Personal tools
You are here: Home News Scat! Our blog Be a grizzly hero!
Document Actions
  • Email this page
  • Print this
  • Bookmark and Share

Be a grizzly hero!

Posted by Joe Scott at Jul 28, 2012 07:05 AM |

The way that North Cascades grizzly bears will recover is through natural immigration from British Columbia, lacking any movement from the US Fish and Wildlife Service on a recovery plan for threatened Cascades bears. Yet we don’t even know how many bears there are remaining on the BC side of the Cascades. So we’ve launched a new project with our BC partners asking backcountry users in BC to report potential grizzly bear sightings using a new BC grizzly bear sightings hotline, 1-855-GO-GRIZZ. Hopefully this will help fill in the BC bear blanks and raise awareness of the plight of the southern-most grizzlies on the west coast.

Be a grizzly hero!

An old bear dig makes a good cook spot for taking a break from looking for grizzlies in BC. Joe Scott (left) and John Bergenske

The only way that North Cascades grizzly bears will recover is through natural immigration from British Columbia, lacking any movement from the US Fish and Wildlife Service on a recovery plan for threatened Cascades bears. Yet we don’t even know how many bears there are remaining on the BC side of the Cascades.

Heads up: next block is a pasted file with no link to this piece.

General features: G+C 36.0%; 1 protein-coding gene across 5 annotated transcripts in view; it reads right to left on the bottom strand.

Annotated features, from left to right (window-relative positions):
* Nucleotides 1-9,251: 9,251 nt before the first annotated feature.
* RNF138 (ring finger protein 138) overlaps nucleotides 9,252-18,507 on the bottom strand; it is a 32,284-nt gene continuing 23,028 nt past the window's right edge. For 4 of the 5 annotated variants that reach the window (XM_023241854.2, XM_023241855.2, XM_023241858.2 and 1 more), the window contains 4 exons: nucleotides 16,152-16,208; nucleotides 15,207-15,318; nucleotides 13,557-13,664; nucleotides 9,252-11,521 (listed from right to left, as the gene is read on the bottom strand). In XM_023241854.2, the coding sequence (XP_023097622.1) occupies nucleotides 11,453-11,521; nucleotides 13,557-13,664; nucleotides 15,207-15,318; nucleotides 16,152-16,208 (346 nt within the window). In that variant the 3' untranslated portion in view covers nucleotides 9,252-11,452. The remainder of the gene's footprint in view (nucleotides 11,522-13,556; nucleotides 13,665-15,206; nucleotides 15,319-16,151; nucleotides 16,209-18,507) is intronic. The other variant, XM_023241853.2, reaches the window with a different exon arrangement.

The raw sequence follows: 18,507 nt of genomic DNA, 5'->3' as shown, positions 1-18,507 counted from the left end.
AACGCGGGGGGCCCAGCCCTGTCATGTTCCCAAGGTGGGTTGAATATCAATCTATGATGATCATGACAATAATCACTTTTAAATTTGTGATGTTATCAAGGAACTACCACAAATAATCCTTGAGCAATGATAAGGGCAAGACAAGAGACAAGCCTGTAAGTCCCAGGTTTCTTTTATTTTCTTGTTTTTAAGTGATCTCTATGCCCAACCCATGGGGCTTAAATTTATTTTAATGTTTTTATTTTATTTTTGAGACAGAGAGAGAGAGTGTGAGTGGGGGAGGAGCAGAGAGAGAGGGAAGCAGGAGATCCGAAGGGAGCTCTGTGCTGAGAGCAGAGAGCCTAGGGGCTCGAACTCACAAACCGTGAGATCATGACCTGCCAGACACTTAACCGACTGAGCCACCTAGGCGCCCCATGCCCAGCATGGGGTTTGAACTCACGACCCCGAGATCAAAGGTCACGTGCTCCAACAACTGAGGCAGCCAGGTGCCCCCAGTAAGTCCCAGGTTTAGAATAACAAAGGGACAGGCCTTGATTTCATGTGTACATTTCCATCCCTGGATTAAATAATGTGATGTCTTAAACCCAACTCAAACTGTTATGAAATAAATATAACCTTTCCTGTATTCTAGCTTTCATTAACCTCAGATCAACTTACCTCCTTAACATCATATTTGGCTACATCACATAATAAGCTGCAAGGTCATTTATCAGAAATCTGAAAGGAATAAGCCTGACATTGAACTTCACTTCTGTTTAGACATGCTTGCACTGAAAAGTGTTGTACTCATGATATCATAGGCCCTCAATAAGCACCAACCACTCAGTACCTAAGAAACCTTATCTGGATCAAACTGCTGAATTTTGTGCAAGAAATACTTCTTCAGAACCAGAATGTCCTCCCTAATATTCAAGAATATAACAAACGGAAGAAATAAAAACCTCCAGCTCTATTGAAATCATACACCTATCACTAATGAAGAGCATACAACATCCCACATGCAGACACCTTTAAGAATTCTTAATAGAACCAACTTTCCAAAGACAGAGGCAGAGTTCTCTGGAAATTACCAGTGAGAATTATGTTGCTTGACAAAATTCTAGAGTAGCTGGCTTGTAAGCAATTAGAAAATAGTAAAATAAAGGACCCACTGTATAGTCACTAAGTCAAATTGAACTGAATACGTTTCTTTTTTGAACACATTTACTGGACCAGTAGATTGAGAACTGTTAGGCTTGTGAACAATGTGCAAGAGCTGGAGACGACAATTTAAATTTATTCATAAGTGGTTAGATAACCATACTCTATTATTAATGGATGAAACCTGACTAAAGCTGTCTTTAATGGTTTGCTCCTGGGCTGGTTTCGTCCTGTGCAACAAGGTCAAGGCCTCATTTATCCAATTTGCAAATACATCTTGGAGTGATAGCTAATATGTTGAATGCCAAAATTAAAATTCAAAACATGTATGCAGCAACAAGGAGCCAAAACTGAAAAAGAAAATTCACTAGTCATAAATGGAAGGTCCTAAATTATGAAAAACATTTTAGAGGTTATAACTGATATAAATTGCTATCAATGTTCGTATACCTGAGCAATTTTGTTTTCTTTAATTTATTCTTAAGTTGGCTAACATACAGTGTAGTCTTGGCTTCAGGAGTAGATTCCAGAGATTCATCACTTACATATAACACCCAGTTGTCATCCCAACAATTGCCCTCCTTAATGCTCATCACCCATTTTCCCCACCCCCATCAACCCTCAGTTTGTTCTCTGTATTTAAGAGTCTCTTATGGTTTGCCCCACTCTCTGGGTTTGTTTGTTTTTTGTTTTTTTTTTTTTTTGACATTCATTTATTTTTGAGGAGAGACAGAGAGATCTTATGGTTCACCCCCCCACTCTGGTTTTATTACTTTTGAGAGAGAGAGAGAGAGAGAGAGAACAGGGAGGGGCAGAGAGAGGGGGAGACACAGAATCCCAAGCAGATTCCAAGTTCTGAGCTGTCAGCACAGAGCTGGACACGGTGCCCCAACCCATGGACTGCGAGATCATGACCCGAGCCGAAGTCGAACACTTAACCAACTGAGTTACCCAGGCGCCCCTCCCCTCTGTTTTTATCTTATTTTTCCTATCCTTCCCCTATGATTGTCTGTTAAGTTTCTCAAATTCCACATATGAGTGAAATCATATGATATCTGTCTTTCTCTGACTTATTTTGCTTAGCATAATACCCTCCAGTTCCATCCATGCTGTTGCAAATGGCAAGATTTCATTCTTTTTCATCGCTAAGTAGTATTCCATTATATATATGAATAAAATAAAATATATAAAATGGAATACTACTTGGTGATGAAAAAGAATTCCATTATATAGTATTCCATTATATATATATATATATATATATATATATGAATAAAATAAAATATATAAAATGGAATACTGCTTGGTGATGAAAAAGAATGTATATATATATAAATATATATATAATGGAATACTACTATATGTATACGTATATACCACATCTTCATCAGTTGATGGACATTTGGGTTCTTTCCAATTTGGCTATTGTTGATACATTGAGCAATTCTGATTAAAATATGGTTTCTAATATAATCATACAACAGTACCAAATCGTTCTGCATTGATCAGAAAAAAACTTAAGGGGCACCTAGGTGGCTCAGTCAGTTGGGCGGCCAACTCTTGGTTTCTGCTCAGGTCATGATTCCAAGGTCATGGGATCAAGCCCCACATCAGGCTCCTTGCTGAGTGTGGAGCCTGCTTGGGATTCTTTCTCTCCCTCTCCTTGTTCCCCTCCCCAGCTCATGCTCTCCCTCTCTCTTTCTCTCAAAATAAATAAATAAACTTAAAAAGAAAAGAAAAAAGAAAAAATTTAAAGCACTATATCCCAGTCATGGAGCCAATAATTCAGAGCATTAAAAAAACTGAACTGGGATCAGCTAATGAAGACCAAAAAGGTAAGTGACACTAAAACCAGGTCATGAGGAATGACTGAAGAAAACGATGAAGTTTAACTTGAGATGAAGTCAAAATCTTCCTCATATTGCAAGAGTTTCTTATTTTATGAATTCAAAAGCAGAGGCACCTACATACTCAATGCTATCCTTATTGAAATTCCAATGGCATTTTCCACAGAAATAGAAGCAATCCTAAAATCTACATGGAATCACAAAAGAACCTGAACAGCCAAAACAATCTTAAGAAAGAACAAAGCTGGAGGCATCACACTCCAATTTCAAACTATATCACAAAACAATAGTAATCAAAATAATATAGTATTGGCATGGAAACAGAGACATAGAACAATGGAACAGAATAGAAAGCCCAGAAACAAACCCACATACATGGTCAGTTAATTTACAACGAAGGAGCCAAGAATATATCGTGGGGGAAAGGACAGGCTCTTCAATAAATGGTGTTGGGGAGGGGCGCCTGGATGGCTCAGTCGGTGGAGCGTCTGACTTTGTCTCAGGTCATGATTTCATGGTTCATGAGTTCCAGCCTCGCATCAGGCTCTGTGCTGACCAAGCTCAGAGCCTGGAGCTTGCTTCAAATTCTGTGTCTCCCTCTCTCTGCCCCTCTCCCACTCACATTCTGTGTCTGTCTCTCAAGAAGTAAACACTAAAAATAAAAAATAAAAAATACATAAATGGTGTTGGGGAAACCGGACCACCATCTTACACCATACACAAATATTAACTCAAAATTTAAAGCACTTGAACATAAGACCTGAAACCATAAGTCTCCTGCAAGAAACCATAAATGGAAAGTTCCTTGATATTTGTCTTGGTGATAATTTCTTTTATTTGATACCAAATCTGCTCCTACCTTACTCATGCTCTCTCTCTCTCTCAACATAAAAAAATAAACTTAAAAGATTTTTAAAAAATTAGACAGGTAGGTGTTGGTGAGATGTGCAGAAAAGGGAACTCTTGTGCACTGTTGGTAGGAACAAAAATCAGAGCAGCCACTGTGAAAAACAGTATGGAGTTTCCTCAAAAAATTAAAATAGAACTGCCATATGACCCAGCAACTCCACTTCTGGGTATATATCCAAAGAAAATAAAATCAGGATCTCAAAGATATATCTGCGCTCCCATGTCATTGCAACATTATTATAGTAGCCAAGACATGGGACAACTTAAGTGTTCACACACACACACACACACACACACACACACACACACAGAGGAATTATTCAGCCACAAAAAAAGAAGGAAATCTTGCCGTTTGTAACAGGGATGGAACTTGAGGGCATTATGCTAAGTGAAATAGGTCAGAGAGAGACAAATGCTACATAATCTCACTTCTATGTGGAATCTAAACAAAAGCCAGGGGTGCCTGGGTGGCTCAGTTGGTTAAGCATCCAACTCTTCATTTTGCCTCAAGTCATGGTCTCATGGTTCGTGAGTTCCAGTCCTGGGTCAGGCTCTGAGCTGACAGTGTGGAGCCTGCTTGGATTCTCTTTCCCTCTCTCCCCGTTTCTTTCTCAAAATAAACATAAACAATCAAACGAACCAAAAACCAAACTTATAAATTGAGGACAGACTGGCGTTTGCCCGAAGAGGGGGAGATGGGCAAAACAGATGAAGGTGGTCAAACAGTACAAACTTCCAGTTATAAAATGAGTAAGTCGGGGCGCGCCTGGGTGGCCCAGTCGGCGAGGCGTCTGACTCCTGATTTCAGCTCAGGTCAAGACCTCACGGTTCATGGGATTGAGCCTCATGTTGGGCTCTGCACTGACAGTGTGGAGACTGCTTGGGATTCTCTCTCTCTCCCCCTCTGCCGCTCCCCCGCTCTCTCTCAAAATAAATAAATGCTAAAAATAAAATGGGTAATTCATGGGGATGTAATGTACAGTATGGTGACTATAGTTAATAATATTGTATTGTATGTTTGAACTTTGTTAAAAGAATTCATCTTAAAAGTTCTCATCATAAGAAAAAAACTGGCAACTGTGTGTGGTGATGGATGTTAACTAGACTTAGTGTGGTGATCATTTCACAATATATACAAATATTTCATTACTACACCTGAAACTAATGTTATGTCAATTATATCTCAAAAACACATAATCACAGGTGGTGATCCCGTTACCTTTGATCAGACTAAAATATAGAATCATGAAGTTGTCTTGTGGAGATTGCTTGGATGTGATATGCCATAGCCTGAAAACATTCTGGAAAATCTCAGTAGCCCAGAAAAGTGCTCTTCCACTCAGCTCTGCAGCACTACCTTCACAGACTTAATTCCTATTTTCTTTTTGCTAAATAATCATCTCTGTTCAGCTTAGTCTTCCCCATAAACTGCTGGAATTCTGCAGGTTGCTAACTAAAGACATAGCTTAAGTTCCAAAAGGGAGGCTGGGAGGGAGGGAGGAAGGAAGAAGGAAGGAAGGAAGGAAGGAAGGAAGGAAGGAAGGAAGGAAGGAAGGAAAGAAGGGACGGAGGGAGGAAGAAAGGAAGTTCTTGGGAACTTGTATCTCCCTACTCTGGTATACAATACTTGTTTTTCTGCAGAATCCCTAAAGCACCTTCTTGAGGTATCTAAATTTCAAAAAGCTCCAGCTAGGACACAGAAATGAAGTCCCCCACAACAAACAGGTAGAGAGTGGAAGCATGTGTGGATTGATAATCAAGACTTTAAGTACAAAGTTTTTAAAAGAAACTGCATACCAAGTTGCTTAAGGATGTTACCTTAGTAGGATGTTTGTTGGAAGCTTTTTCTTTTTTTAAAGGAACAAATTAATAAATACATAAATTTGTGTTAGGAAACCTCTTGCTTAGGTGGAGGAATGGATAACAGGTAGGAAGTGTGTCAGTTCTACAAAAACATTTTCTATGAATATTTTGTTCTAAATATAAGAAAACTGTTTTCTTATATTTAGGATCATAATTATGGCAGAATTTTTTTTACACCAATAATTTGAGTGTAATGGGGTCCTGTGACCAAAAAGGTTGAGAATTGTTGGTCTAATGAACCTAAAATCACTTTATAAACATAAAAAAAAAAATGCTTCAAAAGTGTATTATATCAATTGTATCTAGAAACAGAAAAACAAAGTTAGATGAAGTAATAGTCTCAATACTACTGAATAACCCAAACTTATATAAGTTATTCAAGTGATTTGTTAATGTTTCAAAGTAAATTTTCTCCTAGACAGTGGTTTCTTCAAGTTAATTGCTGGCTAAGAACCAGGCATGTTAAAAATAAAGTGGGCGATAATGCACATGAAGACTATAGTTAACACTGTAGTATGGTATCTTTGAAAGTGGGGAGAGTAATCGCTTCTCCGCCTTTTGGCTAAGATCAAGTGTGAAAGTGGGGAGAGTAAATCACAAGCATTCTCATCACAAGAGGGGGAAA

So we’ve launched a new project with our BC partners asking backcountry users in BC to report potential grizzly bear sightings using a new BC grizzly bear sightings hotline, 1-855-GO-GRIZZ (1-855-464-7499).

Hopefully this will help fill in the BC bear blanks and raise awareness of the plight of the southern-most grizzlies (map) on the west coast. And also, over time, encourage citizens in Washington and BC to “invest emotionally” in this highly endangered grizzly population. It’s the only way to prevent their disappearance and further erosion of grizzly bear range in this part of the world.

Don’t forget your cameras when you go out in the woods! You could be a grizzly bear hero! Photos of grizzly bears (from a safe distance, always!) in the Cascades would be huge – but photos of bear tracks work as well.

Here's an in-a-nutshell graphic on how to tell grizzly bears from black bears.

Document Actions
powered by Plone | site by Groundwire Consulting and served with clean energy